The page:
Pacific Division preview: Can the Flames be in the top three?

All the Flames need to do to return to the playoffs is be one of the top three teams in the Pacific Division. Just beat out any four of the Anaheim Ducks, Arizona Coyotes, Edmonton Oilers, Los Angeles Kings, San Jose Sharks, or Vancouver Canucks, and they’re in.

It certainly worked in 2014-15: only the Canucks and Ducks had better records.

Well, it hasn’t been just a busy off-season for the Flames; a lot of Pacific teams have seen turnovers as we transition between seasons. Let’s take a look at what’s gone on for the Flames’ main opponents.

Anaheim Ducks

2015-16 record: 46-25-11, 103 points, first in the division

2015-16 record against the Flames: 5-0, +13 goal differential

Additions: Head Coach Randy Carlyle, F Mason Raymond, F Jared Boll, D Jeff Schultz, G Jonathan Bernier

Subtractions: Head Coach Bruce Boudreau, G Fredrik Andersen, F Brandon Pirri, F Chris Stewart, F David Perron, F Jamie McGinn

The Ducks had a rough start to the most recent season, but came alive in the second half to completely demolish the entire division, the Flames included. That said, this off-season has, on paper, appeared to be disastrous for them. Losing Perron for nothing wasn’t great, but they also downgraded in goaltending, and especially in the coaching department. If there’s any year for the Flames to win a game in Anaheim…

Arizona Coyotes

2015-16 record: 35-39-8, 78 points, fourth in the division

2015-16 record against the Flames: 4-1, +5 goal differential

Additions: GM John Chayka, D Alex Goligoski, D Anthony DeAngelo, F Jamie McGinn, F Ryan White

Subtractions: GM Don Maloney, F Jiri Sekac, D Kevin Connauton, F Sergei Plotnikov, F Alex Tanguay, G Anders Lindback, F Viktor Tikhonov

The Coyotes had a surprising season in 2015-16. It wasn’t necessarily a good one – but it was more than was expected out of them. The future looks bright in Arizona now, although the only major on-ice addition thus far appears to be Goligoski (though that’s definitely a good one), with minimal losses from last year’s group.

Edmonton Oilers

2015-16 record: 31-43-8, 70 points, seventh in the division

2015-16 record against the Flames: 2-3, -4 goal differential

Additions: F Drake Caggiula, F Jesse Puljujarvi, D Adam Larsson, G Jonas Gustavsson, F Milan Lucic

Subtractions: D Adam Clendening, F Luke Gazdic, F Taylor Hall, F Lauri Korpikoski, D Eric Gryba, D Nikita Nikitin, F Rob Klinkhammer

Larsson upgrades the Oilers’ defence. Here’s the problem with it, from a rivalry perspective: the Oilers traded away one of the best wingers in the world in Hall for a guy who would be a fourth defenceman on their closest geographical rival. Lucic and Puljujarvi should be exciting additions for this season, but removing Hall from that forward corps for a modest, at best, defensive boost? Good luck, I guess.

Los Angeles Kings

2015-16 record: 48-28-6, 102 points, second in the division

2015-16 record against the Flames: 4-0, +8 goal differential

Additions: F Michael Latta, G Jeff Zatkoff, F Teddy Purcell, D Tom Gilbert, D Zach Trotman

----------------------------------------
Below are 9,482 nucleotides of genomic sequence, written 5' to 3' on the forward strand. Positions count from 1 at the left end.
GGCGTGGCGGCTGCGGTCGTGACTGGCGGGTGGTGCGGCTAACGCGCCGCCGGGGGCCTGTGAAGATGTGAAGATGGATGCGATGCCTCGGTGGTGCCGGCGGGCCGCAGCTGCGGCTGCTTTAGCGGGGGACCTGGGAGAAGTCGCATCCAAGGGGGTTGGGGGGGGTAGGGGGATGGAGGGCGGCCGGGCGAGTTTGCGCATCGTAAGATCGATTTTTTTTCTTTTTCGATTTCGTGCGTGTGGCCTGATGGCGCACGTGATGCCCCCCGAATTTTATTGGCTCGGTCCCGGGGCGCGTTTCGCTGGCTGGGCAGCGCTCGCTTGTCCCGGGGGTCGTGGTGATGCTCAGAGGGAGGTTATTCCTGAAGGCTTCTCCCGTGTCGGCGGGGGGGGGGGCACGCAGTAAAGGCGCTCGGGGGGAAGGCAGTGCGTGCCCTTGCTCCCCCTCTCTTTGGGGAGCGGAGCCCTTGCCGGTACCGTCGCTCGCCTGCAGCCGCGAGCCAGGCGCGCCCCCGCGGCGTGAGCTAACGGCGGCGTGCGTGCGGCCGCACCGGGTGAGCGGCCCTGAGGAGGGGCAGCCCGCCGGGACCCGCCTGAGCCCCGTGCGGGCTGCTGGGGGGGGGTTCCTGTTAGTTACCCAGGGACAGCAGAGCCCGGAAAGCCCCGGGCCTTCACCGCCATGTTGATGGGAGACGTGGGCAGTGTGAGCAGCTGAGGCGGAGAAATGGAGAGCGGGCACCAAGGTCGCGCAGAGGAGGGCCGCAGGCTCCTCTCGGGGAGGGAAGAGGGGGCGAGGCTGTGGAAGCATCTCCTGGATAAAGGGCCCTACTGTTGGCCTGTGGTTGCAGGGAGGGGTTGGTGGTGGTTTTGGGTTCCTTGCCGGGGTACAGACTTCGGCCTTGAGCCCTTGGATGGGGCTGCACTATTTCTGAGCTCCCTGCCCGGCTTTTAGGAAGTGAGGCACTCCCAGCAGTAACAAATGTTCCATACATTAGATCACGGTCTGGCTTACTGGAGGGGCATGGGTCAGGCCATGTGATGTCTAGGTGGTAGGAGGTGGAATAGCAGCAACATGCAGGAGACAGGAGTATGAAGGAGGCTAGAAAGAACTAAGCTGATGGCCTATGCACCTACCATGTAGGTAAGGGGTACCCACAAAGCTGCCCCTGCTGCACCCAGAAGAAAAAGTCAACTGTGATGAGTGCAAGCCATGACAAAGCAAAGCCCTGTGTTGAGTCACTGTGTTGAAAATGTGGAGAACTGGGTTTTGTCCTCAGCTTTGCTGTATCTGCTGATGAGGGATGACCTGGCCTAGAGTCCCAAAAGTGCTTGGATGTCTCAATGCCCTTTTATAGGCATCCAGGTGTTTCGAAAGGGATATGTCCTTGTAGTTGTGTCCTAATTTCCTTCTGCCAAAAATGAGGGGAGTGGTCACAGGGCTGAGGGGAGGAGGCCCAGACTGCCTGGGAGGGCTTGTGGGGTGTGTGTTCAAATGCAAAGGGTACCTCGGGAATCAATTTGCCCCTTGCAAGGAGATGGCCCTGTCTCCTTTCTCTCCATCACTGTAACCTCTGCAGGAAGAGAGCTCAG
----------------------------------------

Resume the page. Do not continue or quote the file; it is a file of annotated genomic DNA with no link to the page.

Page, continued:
Subtractions: F Vincent Lecavalier, G Jhonas Enroth, F Kris Versteeg, D Luke Schenn, F Milan Lucic 

The Kings have mostly added minor complimentary pieces this off-season, while losing a couple of bigger names. They only got one season and five playoff games out of Lucic, and both the players they acquired from the Flyers – Lecavalier and Schenn – are now gone. This could be seen as an overall downgrade to their roster, but the Kings have been a good team for a while now, and there’s no reason to think they aren’t still a major threat, particularly with how they dominated the Flames last season.

San Jose Sharks

2015-16 record: 46-30-6, 98 points, third in the division

2015-16 record against the Flames: 3-1-1, +2 goal differential

Additions: D David Schlemko, F Mikkel Boedker

Subtractions: F Dainius Zubrus, G James Reimer, F Nick Spaling

Breaking: team with somewhat limited window (Joe Thornton and Patrick Marleau remain amazing, but they’re like 37 years old) that just made Stanley Cup Final barely make any changes. This isn’t a surprise – and though the Flames fared relatively well against the Sharks in 2015-16, San Jose is still going to be a really tough opponent, assuming they can carry on as they did in the playoffs.

Vancouver Canucks

2015-16 record: 31-38-13, 75 points, sixth in the division

2015-16 record against the Flames: 1-3-1, -7 goal differential

Additions: D Erik Gudbranson, D Tom Nilsson, D Olli Juolevi, D Chad Billins, F Jayson Megna, F Loui Eriksson

Subtractions: F Jared McCann, F Chris Higgins, F Linden Vey, F Brandon Prust, D Dan Hamhuis, D Matt Bartkowski, F Radim Vrbata, D Yannick Wever, 

The Canucks are doing… something. Just what they’re doing, I’m not entirely sure. They addressed areas of need in Eriksson and Gudbranson, but giving up a promising player like McCann might not have been the best way to go about it. They got nothing for Hamhuis or Vrbata at the trade deadline, and outside of Juolevi, did basically nothing at the draft. They haven’t made any really significant upgrades, and for a team that actually fared poorly against the Flames, I wouldn’t say there’s a lot of hope for them in 2016-17.

Can the Flames finish in the top three?